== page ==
Frequently Asked Questions
Q. "Will an instantaneous water heater save me money on my utility bills?"
A. In many applications you can see a savings. There are some variables that could reduce the amount you save. One example is you will not run out of hot water, so longer showers could cut into your savings. Also, the cost of electricity, propane and natural gas in your area will affect the amount of money saved. The higher the cost for the energy type used to heat your water, the quicker you can recover the higher initial cost of installing a tankless versus tank style water heater.
- You will never run out of hot water. "You want an hour long shower? No problem!"
- Electric units can be installed at the point of use.
- You're not paying energy costs to heat water 24 hours a day.
- They're easy to install.
- Our electric units don't require a T&P valve (no tank!) - if code allows
- Installing a tankless water heater can indeed be a bonus to the environment (why should we choose wastefulness when
we're talking about finite natural resources?)
- They all need a minimum flow rate & pressure to turn on.
- The faster water flows through them, the lower the temperature rise. So, if you expect to take a shower while the clothes washer is running, you will need to select a unit sized to your maximum hot water flow requirements. (Gas units generally handle this a little better than electric models)
- Electric units need heavy gauge wire. Example: the 9.5kw must have 8ga wire and a 50amp breaker.
- Gas units need a much larger, special flue pipe and larger gas supply than a conventional water heater.
- At times they can produce very hot water. It's easier to get scalded.
- Gas units are more complicated than a conventional water heater.
- With some brands, parts are hard to find (not a negative if you originally purchase from us, as we like to carry parts for the units that we sell).
Tankless water heaters have their place. They're not "the answer" to every hot water need, but if they're used correctly they can be the solution to many of them.
Q. "If these units don't have a tank, how do they know when to turn on?"
A. The tankless water heaters have a flow switch built into them. When you turn on (open) the hot side of a faucet the water then moves (travels). Once the water is traveling at 3/4 of a gallon per minute or faster most tankless water heater switches will then turn on the gas or electricity.
Q. "What's the difference between a conventional flue and a direct vent?"
A. A conventional flue is what most people are familiar with. It typically consists of a double-wall flue pipe going from the top of the heater through the roof, venting outside. The fixture draws its combustion air from the space around it (utility room, garage, hallway, etc.). A direct-vent unit on the other hand, both vents and draws its combustion air through a specially designed pipe from the outside via an adjacent wall.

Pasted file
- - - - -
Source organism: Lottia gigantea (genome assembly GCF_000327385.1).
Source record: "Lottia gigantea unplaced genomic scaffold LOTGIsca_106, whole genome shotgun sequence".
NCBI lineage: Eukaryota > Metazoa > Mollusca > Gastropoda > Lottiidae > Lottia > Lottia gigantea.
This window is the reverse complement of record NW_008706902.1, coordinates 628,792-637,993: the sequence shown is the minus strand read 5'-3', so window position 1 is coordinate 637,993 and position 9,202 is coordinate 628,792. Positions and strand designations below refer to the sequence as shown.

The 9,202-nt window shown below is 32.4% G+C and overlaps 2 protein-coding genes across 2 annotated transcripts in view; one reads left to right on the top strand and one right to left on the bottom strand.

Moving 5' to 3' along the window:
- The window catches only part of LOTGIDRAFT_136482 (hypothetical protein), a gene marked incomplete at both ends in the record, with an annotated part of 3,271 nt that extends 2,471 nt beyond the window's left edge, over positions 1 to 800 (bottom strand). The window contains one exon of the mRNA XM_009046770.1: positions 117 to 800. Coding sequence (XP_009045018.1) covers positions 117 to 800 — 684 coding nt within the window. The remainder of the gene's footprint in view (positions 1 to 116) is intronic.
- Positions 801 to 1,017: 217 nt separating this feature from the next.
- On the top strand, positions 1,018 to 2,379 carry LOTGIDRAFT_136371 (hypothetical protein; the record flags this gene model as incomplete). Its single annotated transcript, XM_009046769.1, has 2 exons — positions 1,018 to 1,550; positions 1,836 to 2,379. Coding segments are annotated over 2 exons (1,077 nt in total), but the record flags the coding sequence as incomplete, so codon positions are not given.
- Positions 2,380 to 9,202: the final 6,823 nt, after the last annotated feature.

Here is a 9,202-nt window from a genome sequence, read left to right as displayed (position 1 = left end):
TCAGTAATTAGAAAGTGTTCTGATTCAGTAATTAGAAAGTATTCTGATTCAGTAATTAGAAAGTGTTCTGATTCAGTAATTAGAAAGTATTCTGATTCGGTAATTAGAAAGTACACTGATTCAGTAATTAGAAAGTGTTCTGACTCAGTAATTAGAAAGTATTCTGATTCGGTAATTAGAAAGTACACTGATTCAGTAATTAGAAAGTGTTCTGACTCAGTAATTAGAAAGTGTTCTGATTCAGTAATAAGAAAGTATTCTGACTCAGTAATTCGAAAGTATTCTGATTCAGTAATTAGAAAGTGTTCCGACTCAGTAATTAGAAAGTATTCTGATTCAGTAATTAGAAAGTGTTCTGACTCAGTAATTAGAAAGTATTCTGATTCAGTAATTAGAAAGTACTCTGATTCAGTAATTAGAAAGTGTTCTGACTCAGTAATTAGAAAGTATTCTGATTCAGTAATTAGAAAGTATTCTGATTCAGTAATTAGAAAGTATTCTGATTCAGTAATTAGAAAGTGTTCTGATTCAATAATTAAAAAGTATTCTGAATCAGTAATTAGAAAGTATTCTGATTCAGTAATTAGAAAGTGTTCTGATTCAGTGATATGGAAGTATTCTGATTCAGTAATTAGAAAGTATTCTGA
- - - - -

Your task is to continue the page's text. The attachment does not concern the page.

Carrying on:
Q. "On the electric tankless models; why should I buy the thermostatic model instead of the lower priced flow model?"
A. The thermostatic model has a number of advantages. A non-thermostatically controlled model's outlet temperature is dependent on the flow rate, and it can create a potential problem with anti-scalding valves and the like. When in doubt, please order the thermostatically controlled models. Also, the thermostatic models can have a warm or hot water source, but the non thermostatically controlled models are only designed for a cold-water source/input.
Q. "I would like to convert my natural gas tankless heater to be able to use LPG (propane) gas instead. Do you offer a conversion kit?"
A. Sorry, but we don't. Even if we could, we probably wouldn't, as in most cases it is not a good idea to convert one type of gas for another. Burners can be different, orifices, etc. Not only is the BTU rating different for these two gases, but also the heat of the flames and a number of other factors. We simply do not wish to sell something that might create a non-safe environment.
Q. "Can I install tankless water heaters in my attic?"
A. Without seeing all of your plumbing piping, etc. it is difficult for us to answer with a straight "yes" or "no." One must be sure that a possible water siphoning condition can not be created as tankless water heaters should not have air in the lines. Water siphoning out of any brand of tankless water heater might damage the heater when there is no water (or not enough water) in the lines.
Q. "Is it possible to drain a tankless water heater to prevent freeze damage when not in use?"
A. Yes, on most brands (best to check first though with the manufacturer). Simply drain both lines 'to' and 'from' the unit. As long as there are no check valves in the way, that should drain the water from the unit. To guarantee that there is no water in the unit, we recommend two drain valves - one before and one after the unit - as well as blowing air through the water line.
Q. "Your products specify the 'temp. rise' based on the GPM flow; what do you mean by this?"
A. Temperature rise is the amount the heater raises the temperature of the incoming water, based on the flow rate shown of that water.
Q. "Can I replace my existing tank type water heater with a tankless water heater?"
A. Yes, but there are specific requirements that will need to be addressed. Gas units will require a larger, special vent pipe and a larger gas supply line that not only will supply the water heater, but all other appliances on that gas pipe run. Electric units will require larger gauge wire and breakers than most tank type water heaters.